Is this chatter true? 1% tax on bank deposits as of Jan 1st (Obamacare)
[2mater] cruiser familiar with the 'tax' that goes into effect January, 2013 - 1% on bank deposit - are they kidding?
[moonchild] 2mater not just deposits, it would apply to every transaction
[cruiser] 2mater do not know.
[2mater] cruiser and I think it says ANY bank deposit
[Digs] 2mater they snuck that in there along with the tax on when you sell your home....
not cap gains, but an actual tax on the sale of your home
[cruiser] 2mater have to look into that one. Thank you Digs for clearing it up.
[2mater] moonchild I think you're right = it does say any transaction - good Lord why is someone not making a HUGE stink about this ?
[Digs] my bad, the home sale tax was in the Obama Medicare Bill
[2mater] spades I understood for anything - even for example a direct deposit of social security check
[moonchild] 2mater because people are idiots. They think that 1% is not much, but it is if you make a deposit, and pay 1% the move funds from checking to savings, another 1%, then later on back to checking, another 1% etc...
[2mater] moonchild crazy - 1% of anyones monthly pay check is HUGE
[spades] 2mator you are correct on every transaction period .
[highlander65] moonchild agree 1% is a lot of money -- they had to come up with something to make more $$$ for themselves -- again!
If you happen to read the posts from these people above on Dinar Recaps, you'll find that they live in a place called Fantasy Land USA. They would lose a dinar debate as bad as Obama's debate loss to Romney the other night.
Analysis: Quite misleading. It's true (as of this writing) that there's a bill in the House of Representatives, the Debt Free America Act (H.R. 1125), which would impose a one percent tax on certain financial transactions if passed, and it's also true that the bill was introduced by a Democrat, Rep. Chaka Fattah of Pennsylvania (who introduced more or less the same legislation in 2010 as H.R. 4646).
However, the legislation has zero co-sponsors, nor has it ever been acknowledged, let alone endorsed or supported, by anyone in the Obama administration.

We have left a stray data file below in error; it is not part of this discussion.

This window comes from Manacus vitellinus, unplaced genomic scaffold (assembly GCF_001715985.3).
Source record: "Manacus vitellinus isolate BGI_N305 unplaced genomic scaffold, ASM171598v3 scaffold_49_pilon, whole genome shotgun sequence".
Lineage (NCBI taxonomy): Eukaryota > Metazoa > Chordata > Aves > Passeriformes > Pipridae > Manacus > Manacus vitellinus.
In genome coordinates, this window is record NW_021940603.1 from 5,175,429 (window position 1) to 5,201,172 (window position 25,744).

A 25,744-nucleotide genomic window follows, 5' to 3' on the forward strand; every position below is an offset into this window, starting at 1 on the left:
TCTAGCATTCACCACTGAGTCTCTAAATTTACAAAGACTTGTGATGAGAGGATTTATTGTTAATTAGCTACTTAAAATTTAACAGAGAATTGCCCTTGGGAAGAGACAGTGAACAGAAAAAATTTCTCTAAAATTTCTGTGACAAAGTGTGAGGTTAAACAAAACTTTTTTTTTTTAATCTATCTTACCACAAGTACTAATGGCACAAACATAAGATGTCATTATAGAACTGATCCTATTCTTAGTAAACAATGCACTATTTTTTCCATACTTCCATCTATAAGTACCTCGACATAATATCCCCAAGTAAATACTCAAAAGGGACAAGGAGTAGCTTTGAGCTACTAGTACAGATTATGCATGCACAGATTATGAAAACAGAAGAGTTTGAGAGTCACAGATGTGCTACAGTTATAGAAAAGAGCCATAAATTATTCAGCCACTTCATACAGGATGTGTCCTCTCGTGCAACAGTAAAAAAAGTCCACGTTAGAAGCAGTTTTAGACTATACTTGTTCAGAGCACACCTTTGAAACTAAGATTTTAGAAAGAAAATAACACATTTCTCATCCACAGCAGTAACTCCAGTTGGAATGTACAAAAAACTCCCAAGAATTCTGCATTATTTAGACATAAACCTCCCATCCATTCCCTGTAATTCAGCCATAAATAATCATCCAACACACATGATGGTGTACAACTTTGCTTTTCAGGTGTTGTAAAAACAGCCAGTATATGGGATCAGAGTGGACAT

Moreover, contrary to what is repeatedly claimed in the email, under the proposed legislation personal bank deposits would not be subject to subject to the tax. Section 4501(b)(2) of the current version of the bill reads as follows:
EXCEPTIONS- The term ‘specified transaction’ shall not include--
(A) any transfer between accounts of the taxpayer, and
(B) any deposit into a personal account of an individual.
Like all previous iterations of the Debt Free America Act, the 2011 version isn't expected to be voted on, let alone passed by Congress.
Like Rep. Fattah's other Congressional efforts along these lines, his Debt Free America Act had no sponsors other than himself, languished in committee ever since it was introduced, and has about as much chance of passing as a snowball does of surviving hell. Thus, although e-mailed warnings about a "1% transaction tax" do reference a real piece of proposed legislation, the amount of attention those warnings have garnered vastly, vastly outstrips any real possibility that such legislation will actually be enacted.
Moreover, some of the additional details contained with such e-mailed warnings are erroneous:
•Neither "President Obama's finance team" nor Nancy Pelosi is "recommending a 1% transaction tax." The proposal for the Debt Free America Act is purely the effort of a single congressman, with no outside support.
•Neither Representative Peter DeFazio of Oregon nor Senator Tom Harkin of Iowa introduced the Debt Free America Act, co-sponsored it, or has publicly supported it.
•The included link that supposedly shows Nancy Pelosi endorsing the Debt Free America Act antedates the introduction of that bill to Congress; her comments actually refer to a different, earlier transaction tax proposed in December 2009 by Rep. Peter DeFazio. That bill, known as the "Let Wall Street Pay for the Restoration of Main Street Act" (H.R. 4191), called for the funding of investment in middle class jobs by levying small percentage value taxes on the buying and selling of stocks, futures, swaps, options and other securities. (Although Rep. DeFazio's bill had 31 co-sponsors, it too has since languished in committee without being brought to a vote.)